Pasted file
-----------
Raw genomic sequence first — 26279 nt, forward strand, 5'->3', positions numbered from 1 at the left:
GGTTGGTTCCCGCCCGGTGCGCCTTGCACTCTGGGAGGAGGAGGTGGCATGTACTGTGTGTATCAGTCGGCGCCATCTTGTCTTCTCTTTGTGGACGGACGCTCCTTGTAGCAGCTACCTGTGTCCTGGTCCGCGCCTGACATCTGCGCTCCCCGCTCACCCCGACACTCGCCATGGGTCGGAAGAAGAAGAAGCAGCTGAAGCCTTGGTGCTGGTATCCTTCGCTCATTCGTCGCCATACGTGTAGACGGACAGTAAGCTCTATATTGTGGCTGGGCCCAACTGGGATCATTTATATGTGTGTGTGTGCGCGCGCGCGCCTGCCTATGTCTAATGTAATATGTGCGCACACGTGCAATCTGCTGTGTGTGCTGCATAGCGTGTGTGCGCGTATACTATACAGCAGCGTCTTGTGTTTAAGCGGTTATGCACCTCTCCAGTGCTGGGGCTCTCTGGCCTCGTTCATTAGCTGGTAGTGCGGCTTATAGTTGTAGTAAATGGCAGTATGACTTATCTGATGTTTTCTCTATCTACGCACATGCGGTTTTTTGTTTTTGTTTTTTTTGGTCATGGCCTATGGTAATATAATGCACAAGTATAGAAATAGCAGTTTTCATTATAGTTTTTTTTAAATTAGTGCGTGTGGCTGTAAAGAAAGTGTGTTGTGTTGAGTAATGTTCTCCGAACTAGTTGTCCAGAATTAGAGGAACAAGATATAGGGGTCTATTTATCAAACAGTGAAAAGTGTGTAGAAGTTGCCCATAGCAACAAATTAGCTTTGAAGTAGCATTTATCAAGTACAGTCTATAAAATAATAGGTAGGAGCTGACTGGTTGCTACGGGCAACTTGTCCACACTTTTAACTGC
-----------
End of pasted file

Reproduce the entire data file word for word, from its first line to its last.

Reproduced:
Raw genomic sequence first — 26279 nt, forward strand, 5'->3', positions numbered from 1 at the left:
GGTTGGTTCCCGCCCGGTGCGCCTTGCACTCTGGGAGGAGGAGGTGGCATGTACTGTGTGTATCAGTCGGCGCCATCTTGTCTTCTCTTTGTGGACGGACGCTCCTTGTAGCAGCTACCTGTGTCCTGGTCCGCGCCTGACATCTGCGCTCCCCGCTCACCCCGACACTCGCCATGGGTCGGAAGAAGAAGAAGCAGCTGAAGCCTTGGTGCTGGTATCCTTCGCTCATTCGTCGCCATACGTGTAGACGGACAGTAAGCTCTATATTGTGGCTGGGCCCAACTGGGATCATTTATATGTGTGTGTGTGCGCGCGCGCGCCTGCCTATGTCTAATGTAATATGTGCGCACACGTGCAATCTGCTGTGTGTGCTGCATAGCGTGTGTGCGCGTATACTATACAGCAGCGTCTTGTGTTTAAGCGGTTATGCACCTCTCCAGTGCTGGGGCTCTCTGGCCTCGTTCATTAGCTGGTAGTGCGGCTTATAGTTGTAGTAAATGGCAGTATGACTTATCTGATGTTTTCTCTATCTACGCACATGCGGTTTTTTGTTTTTGTTTTTTTTGGTCATGGCCTATGGTAATATAATGCACAAGTATAGAAATAGCAGTTTTCATTATAGTTTTTTTTAAATTAGTGCGTGTGGCTGTAAAGAAAGTGTGTTGTGTTGAGTAATGTTCTCCGAACTAGTTGTCCAGAATTAGAGGAACAAGATATAGGGGTCTATTTATCAAACAGTGAAAAGTGTGTAGAAGTTGCCCATAGCAACAAATTAGCTTTGAAGTAGCATTTATCAAGTACAGTCTATAAAATAATAGGTAGGAGCTGACTGGTTGCTACGGGCAACTTGTCCACACTTTTAACTGC